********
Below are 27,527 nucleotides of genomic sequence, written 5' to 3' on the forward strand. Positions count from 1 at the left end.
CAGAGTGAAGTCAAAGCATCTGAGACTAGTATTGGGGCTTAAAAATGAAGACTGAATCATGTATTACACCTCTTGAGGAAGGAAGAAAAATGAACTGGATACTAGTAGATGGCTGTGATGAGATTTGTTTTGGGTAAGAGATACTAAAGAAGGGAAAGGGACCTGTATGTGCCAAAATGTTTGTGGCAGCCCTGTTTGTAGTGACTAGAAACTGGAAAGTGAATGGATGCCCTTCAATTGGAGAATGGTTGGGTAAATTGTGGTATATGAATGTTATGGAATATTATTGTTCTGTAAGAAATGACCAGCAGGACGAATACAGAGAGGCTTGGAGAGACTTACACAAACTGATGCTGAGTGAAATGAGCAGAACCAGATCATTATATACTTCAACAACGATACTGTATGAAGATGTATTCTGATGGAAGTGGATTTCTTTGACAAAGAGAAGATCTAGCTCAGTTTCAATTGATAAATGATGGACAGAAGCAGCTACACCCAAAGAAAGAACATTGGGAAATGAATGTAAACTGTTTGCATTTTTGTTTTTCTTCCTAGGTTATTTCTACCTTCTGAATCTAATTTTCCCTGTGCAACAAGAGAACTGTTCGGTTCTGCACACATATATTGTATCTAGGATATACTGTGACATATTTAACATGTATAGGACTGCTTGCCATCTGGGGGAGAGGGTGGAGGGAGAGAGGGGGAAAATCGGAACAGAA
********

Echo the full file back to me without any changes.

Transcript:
Below are 27,527 nucleotides of genomic sequence, written 5' to 3' on the forward strand. Positions count from 1 at the left end.
CAGAGTGAAGTCAAAGCATCTGAGACTAGTATTGGGGCTTAAAAATGAAGACTGAATCATGTATTACACCTCTTGAGGAAGGAAGAAAAATGAACTGGATACTAGTAGATGGCTGTGATGAGATTTGTTTTGGGTAAGAGATACTAAAGAAGGGAAAGGGACCTGTATGTGCCAAAATGTTTGTGGCAGCCCTGTTTGTAGTGACTAGAAACTGGAAAGTGAATGGATGCCCTTCAATTGGAGAATGGTTGGGTAAATTGTGGTATATGAATGTTATGGAATATTATTGTTCTGTAAGAAATGACCAGCAGGACGAATACAGAGAGGCTTGGAGAGACTTACACAAACTGATGCTGAGTGAAATGAGCAGAACCAGATCATTATATACTTCAACAACGATACTGTATGAAGATGTATTCTGATGGAAGTGGATTTCTTTGACAAAGAGAAGATCTAGCTCAGTTTCAATTGATAAATGATGGACAGAAGCAGCTACACCCAAAGAAAGAACATTGGGAAATGAATGTAAACTGTTTGCATTTTTGTTTTTCTTCCTAGGTTATTTCTACCTTCTGAATCTAATTTTCCCTGTGCAACAAGAGAACTGTTCGGTTCTGCACACATATATTGTATCTAGGATATACTGTGACATATTTAACATGTATAGGACTGCTTGCCATCTGGGGGAGAGGGTGGAGGGAGAGAGGGGGAAAATCGGAACAGAA